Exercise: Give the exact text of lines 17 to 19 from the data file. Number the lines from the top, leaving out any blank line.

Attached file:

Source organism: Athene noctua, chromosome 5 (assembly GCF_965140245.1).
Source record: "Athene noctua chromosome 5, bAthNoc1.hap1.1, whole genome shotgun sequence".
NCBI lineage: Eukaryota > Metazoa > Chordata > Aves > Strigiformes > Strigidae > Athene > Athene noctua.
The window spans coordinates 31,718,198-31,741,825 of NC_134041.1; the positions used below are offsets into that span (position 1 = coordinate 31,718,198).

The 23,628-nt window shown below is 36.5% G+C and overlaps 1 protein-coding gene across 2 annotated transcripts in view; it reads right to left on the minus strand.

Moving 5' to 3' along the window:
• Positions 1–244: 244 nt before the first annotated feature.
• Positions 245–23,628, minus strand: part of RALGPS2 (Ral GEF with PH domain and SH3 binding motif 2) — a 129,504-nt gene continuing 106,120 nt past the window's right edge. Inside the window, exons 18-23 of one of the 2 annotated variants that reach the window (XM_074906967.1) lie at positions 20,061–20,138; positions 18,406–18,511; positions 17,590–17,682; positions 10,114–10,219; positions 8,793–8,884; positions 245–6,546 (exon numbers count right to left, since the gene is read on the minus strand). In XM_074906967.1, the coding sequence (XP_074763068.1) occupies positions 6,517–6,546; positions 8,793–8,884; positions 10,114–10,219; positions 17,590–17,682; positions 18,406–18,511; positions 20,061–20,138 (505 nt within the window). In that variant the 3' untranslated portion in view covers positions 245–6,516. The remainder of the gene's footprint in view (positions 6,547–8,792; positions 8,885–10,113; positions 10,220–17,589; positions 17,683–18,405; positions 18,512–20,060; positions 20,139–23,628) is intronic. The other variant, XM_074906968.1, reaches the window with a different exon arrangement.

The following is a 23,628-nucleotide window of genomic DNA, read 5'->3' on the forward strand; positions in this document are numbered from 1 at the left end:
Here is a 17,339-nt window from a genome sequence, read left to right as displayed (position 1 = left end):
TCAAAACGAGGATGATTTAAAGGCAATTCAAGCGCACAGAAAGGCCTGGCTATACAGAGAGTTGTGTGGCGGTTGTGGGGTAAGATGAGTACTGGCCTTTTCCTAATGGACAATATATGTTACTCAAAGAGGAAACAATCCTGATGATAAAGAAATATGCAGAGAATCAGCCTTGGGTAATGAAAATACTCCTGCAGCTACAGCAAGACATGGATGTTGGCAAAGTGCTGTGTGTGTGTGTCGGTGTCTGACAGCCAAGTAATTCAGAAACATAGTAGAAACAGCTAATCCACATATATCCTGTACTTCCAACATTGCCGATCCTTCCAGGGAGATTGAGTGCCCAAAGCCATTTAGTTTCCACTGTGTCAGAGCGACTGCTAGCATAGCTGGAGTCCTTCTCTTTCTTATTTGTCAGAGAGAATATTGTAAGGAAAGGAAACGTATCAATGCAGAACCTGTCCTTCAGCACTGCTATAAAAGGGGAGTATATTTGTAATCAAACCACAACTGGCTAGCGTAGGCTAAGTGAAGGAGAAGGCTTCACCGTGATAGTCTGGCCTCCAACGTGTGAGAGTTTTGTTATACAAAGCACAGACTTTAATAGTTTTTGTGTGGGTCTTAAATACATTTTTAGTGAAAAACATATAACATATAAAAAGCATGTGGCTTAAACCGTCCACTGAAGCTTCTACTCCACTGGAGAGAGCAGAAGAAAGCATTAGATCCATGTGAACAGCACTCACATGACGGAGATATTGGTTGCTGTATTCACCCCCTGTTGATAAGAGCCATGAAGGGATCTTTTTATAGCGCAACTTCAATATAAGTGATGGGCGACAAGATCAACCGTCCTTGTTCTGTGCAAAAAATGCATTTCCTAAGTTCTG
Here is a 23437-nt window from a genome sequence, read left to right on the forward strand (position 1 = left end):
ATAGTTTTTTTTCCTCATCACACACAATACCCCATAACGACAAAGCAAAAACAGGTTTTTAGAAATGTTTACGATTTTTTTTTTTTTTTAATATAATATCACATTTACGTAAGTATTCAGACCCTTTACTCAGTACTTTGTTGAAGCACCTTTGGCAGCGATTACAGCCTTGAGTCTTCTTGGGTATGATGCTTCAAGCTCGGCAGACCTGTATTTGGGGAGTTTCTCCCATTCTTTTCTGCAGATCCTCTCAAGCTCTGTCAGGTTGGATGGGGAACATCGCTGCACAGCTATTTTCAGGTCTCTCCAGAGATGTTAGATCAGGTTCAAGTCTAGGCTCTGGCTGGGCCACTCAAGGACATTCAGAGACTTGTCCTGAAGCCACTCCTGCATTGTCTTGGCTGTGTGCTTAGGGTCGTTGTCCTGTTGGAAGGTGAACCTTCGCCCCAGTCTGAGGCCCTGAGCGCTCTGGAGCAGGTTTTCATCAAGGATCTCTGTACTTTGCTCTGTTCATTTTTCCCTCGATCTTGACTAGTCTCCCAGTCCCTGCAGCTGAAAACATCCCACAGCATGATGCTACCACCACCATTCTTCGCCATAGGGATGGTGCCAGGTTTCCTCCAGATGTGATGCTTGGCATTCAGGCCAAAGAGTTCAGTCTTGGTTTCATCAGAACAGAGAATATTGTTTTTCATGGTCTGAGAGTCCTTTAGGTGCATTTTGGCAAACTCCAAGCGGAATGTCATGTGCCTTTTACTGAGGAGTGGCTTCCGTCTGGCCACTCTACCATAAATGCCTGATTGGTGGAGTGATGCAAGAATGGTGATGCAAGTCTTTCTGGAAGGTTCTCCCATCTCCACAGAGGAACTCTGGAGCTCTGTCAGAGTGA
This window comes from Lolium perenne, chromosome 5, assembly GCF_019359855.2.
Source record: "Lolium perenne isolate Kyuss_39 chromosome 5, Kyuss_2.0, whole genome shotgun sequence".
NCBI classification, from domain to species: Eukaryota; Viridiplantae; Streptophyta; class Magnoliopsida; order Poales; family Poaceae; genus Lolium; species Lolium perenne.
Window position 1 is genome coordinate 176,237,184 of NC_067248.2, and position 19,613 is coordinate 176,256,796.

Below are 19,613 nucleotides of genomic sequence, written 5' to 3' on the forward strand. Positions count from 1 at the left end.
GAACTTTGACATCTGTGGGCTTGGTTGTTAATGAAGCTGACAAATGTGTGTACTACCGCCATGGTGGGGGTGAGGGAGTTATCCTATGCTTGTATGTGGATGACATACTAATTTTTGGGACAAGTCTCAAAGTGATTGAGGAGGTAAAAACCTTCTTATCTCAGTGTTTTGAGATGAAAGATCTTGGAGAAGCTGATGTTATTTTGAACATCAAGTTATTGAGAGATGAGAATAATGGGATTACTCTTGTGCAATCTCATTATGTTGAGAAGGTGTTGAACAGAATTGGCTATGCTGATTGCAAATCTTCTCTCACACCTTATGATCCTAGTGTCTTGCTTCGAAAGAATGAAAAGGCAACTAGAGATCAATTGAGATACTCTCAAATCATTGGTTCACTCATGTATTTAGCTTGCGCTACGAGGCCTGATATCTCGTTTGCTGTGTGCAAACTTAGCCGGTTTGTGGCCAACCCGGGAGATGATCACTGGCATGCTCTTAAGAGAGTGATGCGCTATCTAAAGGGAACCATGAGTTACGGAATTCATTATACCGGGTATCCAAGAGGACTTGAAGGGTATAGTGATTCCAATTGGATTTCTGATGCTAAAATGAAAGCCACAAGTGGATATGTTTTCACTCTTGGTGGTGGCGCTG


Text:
Window position 1 is genome coordinate 176,237,184 of NC_067248.2, and position 19,613 is coordinate 176,256,796.

Below are 19,613 nucleotides of genomic sequence, written 5' to 3' on the forward strand. Positions count from 1 at the left end.
GAACTTTGACATCTGTGGGCTTGGTTGTTAATGAAGCTGACAAATGTGTGTACTACCGCCATGGTGGGGGTGAGGGAGTTATCCTATGCTTGTATGTGGATGACATACTAATTTTTGGGACAAGTCTCAAAGTGATTGAGGAGGTAAAAACCTTCTTATCTCAGTGTTTTGAGATGAAAGATCTTGGAGAAGCTGATGTTATTTTGAACATCAAGTTATTGAGAGATGAGAATAATGGGATTACTCTTGTGCAATCTCATTATGTTGAGAAGGTGTTGAACAGAATTGGCTATGCTGATTGCAAATCTTCTCTCACACCTTATGATCCTAGTGTCTTGCTTCGAAAGAATGAAAAGGCAACTAGAGATCAATTGAGATACTCTCAAATCATTGGTTCACTCATGTATTTAGCTTGCGCTACGAGGCCTGATATCTCGTTTGCTGTGTGCAAACTTAGCCGGTTTGTGGCCAACCCGGGAGATGATCACTGGCATGCTCTTAAGAGAGTGATGCGCTATCTAAAGGGAACCATGAGTTACGGAATTCATTATACCGGGTATCCAAGAGGACTTGAAGGGTATAGTGATTCCAATTGGATTTCTGATGCTAAAATGAAAGCCACAAGTGGATATGTTTTCACTCTTGGTGGTGGCGCTG